Bone - Cyst
Cortical bone cysts (aneurysms) are characterized by expansion of the cortex and/or marrow cavity by an expansile cystic space composed of a thin wall of cortical bone ( Figure 1 ). The expansile nature of these lesions may induce pressure atrophy of the surrounding bone, with loss of bony trabeculae or cortical bone and replacement by connective tissue ( Figure 2 ). Bone cysts may be unilocular ( Figure 3 ) or multilocular and may contain variable amounts of erythrocytes, fibrin, or proteinic material ( Figure 4 ). Solitary bone cysts are rarely observed in the F344 rat, and their significance and pathogenesis are not known. These lesions may occur anywhere along the diaphysis; however, cysts may occur within the subchondral bone as a component of joint degeneration or osteochondrosis in the rat.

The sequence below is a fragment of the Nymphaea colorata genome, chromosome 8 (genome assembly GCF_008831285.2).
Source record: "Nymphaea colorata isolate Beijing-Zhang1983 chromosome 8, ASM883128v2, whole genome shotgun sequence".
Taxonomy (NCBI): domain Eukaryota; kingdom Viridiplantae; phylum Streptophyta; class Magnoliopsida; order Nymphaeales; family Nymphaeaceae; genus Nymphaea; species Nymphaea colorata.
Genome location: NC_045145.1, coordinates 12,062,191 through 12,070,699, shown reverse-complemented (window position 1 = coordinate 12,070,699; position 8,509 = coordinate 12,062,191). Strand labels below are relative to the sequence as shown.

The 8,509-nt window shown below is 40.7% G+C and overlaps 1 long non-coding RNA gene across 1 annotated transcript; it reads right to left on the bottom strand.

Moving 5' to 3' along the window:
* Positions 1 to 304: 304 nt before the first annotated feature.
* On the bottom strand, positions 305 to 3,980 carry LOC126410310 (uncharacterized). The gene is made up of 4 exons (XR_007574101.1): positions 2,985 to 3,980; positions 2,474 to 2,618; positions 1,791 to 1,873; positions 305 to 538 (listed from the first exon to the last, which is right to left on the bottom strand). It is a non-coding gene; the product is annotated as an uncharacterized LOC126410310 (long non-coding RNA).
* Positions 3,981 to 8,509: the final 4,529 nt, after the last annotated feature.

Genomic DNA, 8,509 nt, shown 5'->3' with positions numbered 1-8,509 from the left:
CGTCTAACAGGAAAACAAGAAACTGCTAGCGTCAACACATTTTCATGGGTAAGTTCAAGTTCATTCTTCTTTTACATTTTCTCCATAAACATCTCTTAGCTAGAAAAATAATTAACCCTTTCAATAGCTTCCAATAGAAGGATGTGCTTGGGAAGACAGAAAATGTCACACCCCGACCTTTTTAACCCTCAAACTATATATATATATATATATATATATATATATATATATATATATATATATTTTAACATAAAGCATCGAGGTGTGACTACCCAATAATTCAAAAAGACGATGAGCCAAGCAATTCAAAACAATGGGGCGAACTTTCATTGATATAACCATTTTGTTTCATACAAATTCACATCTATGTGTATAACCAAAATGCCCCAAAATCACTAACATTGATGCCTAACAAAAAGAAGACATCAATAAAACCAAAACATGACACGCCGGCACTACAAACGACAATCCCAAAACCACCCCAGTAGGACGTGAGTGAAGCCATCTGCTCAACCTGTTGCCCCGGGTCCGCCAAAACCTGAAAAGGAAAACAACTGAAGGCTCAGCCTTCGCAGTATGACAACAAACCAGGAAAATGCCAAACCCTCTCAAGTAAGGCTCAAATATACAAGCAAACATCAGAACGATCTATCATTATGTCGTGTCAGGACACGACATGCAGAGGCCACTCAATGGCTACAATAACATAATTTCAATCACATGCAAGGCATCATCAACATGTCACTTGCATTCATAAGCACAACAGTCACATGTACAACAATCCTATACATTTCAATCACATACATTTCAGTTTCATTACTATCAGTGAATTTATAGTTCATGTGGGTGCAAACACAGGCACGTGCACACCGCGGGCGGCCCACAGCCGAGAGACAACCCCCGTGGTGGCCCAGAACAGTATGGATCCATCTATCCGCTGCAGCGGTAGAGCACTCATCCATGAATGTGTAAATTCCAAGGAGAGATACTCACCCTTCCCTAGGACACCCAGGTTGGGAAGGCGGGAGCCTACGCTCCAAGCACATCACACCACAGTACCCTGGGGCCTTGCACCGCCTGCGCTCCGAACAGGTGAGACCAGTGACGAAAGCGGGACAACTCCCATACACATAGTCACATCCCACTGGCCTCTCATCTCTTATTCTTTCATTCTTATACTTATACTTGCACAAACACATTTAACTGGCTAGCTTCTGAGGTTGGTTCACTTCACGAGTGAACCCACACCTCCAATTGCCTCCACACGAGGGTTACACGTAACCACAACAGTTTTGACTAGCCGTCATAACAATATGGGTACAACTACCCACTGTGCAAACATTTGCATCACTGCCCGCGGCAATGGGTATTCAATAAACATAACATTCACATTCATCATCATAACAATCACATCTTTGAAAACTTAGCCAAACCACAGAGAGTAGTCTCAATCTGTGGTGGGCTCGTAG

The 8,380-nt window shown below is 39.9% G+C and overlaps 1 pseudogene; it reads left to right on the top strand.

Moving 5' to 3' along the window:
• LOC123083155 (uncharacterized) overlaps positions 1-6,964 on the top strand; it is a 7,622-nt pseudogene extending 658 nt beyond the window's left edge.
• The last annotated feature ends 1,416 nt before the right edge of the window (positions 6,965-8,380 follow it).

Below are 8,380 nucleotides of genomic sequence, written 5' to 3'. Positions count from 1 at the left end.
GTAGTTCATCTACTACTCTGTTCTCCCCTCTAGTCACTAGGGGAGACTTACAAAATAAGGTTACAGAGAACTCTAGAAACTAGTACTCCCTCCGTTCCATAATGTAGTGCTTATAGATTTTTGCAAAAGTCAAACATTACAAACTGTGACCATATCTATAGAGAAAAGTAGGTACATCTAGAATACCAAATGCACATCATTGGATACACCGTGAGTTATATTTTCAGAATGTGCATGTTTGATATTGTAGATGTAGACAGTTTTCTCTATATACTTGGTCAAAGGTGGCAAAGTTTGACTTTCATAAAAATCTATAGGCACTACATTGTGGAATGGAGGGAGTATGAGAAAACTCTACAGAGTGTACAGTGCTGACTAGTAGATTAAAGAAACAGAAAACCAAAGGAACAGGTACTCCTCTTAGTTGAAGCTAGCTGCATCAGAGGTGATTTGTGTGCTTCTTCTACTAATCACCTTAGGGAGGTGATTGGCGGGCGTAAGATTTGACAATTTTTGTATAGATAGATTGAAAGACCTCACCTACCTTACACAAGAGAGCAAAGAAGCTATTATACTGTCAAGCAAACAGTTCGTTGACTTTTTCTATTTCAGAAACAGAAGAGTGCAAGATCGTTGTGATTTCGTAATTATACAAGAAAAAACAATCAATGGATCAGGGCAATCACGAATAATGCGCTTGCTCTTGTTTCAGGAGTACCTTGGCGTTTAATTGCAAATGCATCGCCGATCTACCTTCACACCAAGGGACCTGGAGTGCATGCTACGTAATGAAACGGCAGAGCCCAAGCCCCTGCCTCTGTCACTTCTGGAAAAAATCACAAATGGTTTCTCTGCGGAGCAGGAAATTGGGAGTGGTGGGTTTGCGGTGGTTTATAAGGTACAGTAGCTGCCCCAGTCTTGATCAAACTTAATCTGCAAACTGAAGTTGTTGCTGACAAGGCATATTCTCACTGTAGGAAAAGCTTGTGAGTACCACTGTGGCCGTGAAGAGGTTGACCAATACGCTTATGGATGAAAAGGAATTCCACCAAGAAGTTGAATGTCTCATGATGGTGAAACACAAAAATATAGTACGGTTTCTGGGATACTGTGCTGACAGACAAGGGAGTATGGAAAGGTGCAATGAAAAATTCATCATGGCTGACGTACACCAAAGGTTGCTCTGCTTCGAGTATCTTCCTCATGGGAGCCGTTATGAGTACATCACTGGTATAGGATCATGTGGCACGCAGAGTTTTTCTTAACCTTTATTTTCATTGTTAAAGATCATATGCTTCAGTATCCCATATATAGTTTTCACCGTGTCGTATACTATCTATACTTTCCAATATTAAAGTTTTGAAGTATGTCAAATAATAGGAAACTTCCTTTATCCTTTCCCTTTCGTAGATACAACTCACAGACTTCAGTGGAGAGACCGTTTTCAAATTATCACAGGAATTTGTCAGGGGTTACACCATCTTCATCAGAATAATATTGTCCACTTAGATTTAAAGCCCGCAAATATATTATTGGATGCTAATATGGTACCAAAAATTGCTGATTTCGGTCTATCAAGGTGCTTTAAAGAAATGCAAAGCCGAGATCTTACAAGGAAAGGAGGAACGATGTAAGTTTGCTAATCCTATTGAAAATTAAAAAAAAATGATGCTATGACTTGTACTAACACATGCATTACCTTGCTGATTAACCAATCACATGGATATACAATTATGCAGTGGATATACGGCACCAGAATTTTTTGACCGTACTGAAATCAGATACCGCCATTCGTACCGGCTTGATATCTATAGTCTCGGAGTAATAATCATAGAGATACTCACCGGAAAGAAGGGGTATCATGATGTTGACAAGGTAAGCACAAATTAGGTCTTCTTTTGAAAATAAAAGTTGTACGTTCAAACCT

recommendation:Solitary bone cysts should be diagnosed when observed. However, when a cyst occurs as a component of a primary lesion of osteochondrosis (seen as a developmental defect in Sprague-Dawley rats) or degeneration of the joint, it should not be diagnosed. These lesions represent sporadic background processes in the B6C3F1 mouse and F344 rat; increases in bone cysts have not been associated with chemical exposures. Secondary lesions, such as atrophy, should not be diagnosed separately unless warranted by severity.
Leininger JR, Riley MGI. 1990. Bones, joints, and synovia. In: Pathology of the Fischer Rat: Reference and Atlas (Boorman G, Eustis SL, Elwell MR, Montgomery CA, MacKenzie WF, eds). Academic Press, San Diego, 209-226.
Long PH, Leininger JR. 1999. Bones, joints, and synovia. In: Pathology of the Mouse (Maronpot R, Boorman G, Gaul BW, eds). Cache River Press, St Louis, 645-678.
Web page last updated on: March 13, 2015